One thing they do have in common with those Royals, at least so far, is a stellar bullpen. The front office did a solid job of assembling the pieces for the bullpen, and pitching coach Jeremy Hefner deserves a ton of credit for the success of the whole staff, the bullpen in particular. Still, I think it's quite unrealistic to believe there won't be some rough stretches from that crew over the course of a 162-game season. If the Mets are going to be a playoff team, they'll need to outscore the other team sometimes when their own pitchers falter.
Of course, one thing that bodes well for the bullpen moving forward is the depth of arms that contribute to it. The core of the bullpen, as it stands, is Edwin Díaz, Trevor May, Aaron Loup, Miguel Castro, and — surprisingly — Jeurys Familia. That's quite a lot of depth in relievers that you can feel pretty comfortable watching in late-inning/close situations. Robert Gsellman, Jacob Barnes, Tommy Hunter, Sean Reid-Foley, Jordan Yamamoto, and Drew Smith have all provided some solid bulk innings to back up the top guys. There is still the prospect of Seth Lugo returning, with the hope that he can join the group with Díaz, May, Loup, Castro, and Familia as part of the core.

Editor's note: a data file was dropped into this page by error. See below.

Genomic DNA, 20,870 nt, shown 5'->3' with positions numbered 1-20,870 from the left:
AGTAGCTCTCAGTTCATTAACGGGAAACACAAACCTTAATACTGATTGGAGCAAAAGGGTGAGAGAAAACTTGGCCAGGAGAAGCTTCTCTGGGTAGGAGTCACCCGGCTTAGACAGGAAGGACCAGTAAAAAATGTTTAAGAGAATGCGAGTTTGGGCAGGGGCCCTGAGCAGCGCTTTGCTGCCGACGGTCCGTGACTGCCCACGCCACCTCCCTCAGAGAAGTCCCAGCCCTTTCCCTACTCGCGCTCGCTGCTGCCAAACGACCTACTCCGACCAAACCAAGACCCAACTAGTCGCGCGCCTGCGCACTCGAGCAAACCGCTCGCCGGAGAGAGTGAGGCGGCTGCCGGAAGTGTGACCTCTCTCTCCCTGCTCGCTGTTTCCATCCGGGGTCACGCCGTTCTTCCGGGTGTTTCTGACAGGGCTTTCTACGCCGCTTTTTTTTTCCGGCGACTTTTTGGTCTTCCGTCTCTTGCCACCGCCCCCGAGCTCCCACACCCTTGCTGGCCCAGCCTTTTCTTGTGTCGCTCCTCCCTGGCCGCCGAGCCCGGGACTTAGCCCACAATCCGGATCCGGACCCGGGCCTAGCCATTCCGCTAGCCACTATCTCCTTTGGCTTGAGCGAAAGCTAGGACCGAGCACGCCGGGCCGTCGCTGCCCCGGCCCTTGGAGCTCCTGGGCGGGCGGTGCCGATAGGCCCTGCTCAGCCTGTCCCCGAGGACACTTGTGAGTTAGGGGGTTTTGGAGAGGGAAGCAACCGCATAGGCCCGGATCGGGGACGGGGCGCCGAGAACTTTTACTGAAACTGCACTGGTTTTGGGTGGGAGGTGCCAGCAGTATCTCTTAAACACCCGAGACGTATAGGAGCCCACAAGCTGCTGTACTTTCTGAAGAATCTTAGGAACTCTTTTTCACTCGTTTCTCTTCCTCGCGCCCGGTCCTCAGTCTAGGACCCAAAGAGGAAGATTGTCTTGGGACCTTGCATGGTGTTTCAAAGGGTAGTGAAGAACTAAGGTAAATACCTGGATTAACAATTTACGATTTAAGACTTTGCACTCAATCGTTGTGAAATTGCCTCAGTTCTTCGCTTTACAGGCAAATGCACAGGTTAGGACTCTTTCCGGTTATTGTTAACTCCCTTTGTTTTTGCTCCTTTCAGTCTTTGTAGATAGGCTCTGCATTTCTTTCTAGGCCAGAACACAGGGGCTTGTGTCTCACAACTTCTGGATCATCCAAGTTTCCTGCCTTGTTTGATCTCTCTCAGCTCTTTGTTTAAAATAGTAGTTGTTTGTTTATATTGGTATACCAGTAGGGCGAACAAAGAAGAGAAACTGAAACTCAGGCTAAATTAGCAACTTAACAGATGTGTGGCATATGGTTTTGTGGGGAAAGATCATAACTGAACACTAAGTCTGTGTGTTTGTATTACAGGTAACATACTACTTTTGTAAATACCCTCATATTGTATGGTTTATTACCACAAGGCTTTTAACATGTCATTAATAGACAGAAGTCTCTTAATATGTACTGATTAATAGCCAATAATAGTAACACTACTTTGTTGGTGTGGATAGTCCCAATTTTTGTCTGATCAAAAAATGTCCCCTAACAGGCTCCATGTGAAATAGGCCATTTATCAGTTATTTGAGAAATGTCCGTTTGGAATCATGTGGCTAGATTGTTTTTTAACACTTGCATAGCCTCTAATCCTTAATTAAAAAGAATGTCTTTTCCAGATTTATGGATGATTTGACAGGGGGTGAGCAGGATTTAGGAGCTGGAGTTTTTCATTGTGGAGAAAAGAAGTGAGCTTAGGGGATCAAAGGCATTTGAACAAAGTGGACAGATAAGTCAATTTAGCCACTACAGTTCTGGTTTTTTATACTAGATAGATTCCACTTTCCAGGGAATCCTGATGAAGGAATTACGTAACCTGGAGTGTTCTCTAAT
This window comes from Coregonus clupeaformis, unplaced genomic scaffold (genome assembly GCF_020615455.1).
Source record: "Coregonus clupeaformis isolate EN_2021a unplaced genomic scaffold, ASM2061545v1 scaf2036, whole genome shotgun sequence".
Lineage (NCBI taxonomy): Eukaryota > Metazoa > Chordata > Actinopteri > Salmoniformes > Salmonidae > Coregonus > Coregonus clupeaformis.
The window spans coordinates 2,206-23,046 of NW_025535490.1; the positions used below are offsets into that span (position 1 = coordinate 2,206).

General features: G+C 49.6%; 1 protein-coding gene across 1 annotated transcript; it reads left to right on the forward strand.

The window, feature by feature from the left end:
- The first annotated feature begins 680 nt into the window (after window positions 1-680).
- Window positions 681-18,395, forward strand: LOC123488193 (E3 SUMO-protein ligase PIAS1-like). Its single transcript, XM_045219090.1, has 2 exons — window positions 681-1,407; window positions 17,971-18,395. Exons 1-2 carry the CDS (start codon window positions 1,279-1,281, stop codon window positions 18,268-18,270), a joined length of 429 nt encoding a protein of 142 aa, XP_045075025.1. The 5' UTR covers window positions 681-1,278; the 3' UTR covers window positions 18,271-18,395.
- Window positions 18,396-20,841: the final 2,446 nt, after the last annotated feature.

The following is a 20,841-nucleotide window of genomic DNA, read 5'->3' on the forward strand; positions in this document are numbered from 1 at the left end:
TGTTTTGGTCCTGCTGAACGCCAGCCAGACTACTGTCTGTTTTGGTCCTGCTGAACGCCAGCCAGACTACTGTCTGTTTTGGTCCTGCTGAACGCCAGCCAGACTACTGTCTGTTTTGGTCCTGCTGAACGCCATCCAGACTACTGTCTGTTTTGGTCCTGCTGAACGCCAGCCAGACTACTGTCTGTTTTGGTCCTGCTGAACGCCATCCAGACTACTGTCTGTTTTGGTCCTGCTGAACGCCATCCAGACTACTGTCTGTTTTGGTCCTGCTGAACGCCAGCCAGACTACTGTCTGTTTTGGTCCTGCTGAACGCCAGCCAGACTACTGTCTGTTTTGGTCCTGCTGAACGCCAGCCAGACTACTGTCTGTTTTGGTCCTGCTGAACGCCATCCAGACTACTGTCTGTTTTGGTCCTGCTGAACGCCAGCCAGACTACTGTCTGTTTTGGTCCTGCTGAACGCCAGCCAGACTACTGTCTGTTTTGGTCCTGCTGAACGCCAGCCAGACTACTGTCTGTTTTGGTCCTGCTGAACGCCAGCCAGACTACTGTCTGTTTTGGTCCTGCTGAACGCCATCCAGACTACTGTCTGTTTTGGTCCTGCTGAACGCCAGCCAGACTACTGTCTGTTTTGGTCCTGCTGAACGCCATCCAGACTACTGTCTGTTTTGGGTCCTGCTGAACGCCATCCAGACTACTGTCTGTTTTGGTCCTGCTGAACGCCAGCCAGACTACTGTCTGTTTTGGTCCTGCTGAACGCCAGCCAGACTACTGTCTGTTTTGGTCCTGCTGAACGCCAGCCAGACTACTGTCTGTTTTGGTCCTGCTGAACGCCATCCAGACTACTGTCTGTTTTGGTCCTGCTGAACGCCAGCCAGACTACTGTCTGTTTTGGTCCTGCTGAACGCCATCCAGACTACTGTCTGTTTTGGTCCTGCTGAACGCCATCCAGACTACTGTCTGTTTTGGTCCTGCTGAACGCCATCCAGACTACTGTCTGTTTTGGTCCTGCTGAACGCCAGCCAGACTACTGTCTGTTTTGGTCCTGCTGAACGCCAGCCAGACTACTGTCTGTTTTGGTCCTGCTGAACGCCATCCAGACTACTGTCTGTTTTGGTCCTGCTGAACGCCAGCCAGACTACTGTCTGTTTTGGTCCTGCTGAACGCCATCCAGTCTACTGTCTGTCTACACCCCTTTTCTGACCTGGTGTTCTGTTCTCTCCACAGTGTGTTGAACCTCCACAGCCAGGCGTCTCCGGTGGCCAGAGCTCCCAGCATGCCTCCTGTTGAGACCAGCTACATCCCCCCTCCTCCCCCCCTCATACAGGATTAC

If we knew one thing for certain about pitching in 2021 heading into the season, having quality bulk options was going to be a key for surviving a playoff run. What we've seen so far bodes well for the Mets pitching holding up over this challenging season. The team shouldn't have to find itself where it has been in previous failed years: trotting the same handful of guys out there in every close game until their best relievers become tired and ineffective. Just check out the numbers for the bullpen arms of the 2019 Mets, the last time they had to navigate a 162-game season. It wasn't just the disappointing seasons from Díaz and Familia that sunk the club. The vast majority of those guys couldn't get it done.
That the Mets are holding their own right now, with reinforcements coming for both the 'pen and the rotation, is a genuine reason for being hopeful about the club's chances that transcends the momentary rush of a winning streak. Now, if they can only start hitting a few more balls out of the park.